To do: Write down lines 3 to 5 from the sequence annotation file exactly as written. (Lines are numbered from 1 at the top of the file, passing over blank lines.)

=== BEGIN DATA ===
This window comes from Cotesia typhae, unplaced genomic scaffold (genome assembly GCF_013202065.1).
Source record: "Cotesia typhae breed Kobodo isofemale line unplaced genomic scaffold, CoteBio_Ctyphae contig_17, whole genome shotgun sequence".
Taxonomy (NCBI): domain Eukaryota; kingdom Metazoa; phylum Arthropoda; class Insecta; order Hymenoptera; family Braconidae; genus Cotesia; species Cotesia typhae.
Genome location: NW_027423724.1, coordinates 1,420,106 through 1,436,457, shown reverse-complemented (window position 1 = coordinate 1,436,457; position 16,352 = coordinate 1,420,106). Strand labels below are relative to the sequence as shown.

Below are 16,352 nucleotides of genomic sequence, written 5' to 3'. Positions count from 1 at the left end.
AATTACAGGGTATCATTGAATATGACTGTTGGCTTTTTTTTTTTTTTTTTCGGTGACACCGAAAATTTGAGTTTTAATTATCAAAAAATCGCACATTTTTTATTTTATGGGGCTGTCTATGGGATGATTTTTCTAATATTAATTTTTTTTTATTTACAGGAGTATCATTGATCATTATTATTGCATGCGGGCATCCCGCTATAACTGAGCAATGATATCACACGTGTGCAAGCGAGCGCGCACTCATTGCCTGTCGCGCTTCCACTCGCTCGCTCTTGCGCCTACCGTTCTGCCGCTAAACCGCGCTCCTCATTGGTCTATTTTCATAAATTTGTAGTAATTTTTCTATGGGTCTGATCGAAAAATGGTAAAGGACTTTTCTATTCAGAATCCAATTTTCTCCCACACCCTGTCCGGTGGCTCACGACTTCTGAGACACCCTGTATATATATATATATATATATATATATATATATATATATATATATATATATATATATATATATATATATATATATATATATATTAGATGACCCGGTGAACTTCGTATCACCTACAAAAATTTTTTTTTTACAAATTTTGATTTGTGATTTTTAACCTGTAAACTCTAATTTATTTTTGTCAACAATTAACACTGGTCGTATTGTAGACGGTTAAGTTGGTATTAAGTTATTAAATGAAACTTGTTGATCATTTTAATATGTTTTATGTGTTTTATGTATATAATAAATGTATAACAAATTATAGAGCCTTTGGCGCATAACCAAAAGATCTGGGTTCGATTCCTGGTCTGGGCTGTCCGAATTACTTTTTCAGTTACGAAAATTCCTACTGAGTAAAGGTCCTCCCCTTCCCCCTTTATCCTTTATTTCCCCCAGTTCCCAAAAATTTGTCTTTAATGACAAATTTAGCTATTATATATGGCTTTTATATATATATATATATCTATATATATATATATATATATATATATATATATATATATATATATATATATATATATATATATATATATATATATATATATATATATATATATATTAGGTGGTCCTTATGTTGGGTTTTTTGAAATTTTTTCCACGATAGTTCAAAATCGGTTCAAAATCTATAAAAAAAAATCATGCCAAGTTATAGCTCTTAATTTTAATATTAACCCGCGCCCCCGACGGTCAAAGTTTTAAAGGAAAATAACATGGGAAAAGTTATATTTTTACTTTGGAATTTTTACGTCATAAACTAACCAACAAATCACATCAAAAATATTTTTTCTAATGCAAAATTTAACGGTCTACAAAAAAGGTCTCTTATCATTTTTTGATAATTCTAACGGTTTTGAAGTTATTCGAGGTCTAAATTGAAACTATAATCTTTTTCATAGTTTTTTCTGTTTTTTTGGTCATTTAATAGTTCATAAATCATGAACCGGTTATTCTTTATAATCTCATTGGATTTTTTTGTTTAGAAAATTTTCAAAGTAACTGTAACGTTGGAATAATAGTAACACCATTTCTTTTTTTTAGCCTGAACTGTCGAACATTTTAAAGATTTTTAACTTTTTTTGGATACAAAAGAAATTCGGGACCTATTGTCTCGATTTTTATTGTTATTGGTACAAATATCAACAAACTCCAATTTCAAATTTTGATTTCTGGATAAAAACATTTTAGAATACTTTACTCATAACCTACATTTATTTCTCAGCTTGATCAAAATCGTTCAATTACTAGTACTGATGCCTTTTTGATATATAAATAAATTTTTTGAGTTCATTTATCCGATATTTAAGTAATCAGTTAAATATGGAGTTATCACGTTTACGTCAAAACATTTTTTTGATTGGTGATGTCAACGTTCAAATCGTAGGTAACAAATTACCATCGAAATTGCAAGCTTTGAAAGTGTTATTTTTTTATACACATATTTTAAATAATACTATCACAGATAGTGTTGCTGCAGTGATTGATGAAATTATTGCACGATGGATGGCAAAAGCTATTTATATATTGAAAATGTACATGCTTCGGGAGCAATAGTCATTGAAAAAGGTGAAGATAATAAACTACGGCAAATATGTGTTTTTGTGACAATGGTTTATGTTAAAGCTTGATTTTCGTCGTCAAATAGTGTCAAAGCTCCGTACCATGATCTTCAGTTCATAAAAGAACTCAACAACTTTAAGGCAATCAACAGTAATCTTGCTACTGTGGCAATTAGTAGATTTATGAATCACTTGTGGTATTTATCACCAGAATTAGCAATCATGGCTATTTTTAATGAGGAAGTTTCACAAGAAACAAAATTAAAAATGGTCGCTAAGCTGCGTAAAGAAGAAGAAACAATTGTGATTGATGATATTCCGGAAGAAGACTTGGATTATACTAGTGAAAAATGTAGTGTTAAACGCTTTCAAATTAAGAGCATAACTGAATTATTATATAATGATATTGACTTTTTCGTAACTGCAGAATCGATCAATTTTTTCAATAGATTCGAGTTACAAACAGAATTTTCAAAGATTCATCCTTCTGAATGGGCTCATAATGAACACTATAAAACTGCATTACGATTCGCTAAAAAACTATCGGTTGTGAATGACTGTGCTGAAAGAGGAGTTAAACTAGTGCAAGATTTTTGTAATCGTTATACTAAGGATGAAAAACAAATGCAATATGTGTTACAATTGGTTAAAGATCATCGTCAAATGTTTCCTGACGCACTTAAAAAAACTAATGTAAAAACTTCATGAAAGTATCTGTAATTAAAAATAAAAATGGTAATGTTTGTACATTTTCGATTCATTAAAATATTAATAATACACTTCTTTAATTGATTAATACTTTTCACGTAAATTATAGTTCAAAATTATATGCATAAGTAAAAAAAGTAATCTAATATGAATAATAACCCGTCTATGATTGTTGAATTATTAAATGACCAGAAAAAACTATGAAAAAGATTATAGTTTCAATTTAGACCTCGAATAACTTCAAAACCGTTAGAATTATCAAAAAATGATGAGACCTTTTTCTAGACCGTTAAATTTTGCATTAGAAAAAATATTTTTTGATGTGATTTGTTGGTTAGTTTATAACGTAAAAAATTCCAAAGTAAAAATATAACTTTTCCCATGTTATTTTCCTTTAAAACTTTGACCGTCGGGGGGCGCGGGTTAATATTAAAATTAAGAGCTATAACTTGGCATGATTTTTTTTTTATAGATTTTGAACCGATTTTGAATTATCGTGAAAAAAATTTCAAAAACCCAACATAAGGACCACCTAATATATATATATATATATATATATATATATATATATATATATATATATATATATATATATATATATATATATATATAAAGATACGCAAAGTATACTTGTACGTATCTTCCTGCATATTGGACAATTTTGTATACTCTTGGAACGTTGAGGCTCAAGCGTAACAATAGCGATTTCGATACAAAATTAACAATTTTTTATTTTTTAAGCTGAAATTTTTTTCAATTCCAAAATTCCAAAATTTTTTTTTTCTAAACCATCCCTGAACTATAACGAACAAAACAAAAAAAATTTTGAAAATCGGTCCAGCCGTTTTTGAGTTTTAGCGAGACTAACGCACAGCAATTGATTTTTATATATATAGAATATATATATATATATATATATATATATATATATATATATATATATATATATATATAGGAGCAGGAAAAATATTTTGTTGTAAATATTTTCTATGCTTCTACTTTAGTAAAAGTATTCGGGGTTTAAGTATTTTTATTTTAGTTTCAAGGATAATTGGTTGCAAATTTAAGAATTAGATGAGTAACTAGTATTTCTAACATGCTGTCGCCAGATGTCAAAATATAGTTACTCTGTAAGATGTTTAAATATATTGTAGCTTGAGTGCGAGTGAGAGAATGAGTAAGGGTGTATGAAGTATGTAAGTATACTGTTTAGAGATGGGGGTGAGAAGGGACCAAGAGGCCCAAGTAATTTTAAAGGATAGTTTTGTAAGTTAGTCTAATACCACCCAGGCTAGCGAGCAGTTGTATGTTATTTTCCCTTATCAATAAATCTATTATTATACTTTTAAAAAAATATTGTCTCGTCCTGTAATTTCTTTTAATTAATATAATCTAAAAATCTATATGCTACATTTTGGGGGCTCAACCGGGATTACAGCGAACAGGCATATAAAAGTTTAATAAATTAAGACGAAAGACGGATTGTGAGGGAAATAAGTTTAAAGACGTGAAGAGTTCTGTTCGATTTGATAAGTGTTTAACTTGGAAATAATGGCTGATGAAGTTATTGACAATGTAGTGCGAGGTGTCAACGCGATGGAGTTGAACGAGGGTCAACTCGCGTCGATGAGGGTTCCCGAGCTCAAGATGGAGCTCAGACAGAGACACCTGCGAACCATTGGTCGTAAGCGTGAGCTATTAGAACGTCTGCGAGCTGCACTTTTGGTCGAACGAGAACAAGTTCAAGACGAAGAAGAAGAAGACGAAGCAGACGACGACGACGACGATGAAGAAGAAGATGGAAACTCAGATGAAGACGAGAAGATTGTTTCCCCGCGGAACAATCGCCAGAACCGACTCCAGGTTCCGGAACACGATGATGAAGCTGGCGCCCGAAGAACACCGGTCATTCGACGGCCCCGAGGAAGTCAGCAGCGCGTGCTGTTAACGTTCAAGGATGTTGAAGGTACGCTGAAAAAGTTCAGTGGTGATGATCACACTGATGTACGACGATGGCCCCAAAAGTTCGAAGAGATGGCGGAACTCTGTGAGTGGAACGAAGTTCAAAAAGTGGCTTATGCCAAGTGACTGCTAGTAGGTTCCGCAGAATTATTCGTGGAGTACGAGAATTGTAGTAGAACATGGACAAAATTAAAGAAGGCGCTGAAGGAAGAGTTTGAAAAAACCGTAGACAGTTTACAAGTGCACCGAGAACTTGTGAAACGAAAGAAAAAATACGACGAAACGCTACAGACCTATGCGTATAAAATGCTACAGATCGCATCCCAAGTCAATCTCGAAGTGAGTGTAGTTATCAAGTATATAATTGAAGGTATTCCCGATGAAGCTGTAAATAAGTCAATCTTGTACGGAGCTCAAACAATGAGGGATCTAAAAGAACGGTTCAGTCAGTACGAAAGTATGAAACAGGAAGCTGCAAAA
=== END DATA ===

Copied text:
Taxonomy (NCBI): domain Eukaryota; kingdom Metazoa; phylum Arthropoda; class Insecta; order Hymenoptera; family Braconidae; genus Cotesia; species Cotesia typhae.
Genome location: NW_027423724.1, coordinates 1,420,106 through 1,436,457, shown reverse-complemented (window position 1 = coordinate 1,436,457; position 16,352 = coordinate 1,420,106). Strand labels below are relative to the sequence as shown.

Below are 16,352 nucleotides of genomic sequence, written 5' to 3'. Positions count from 1 at the left end.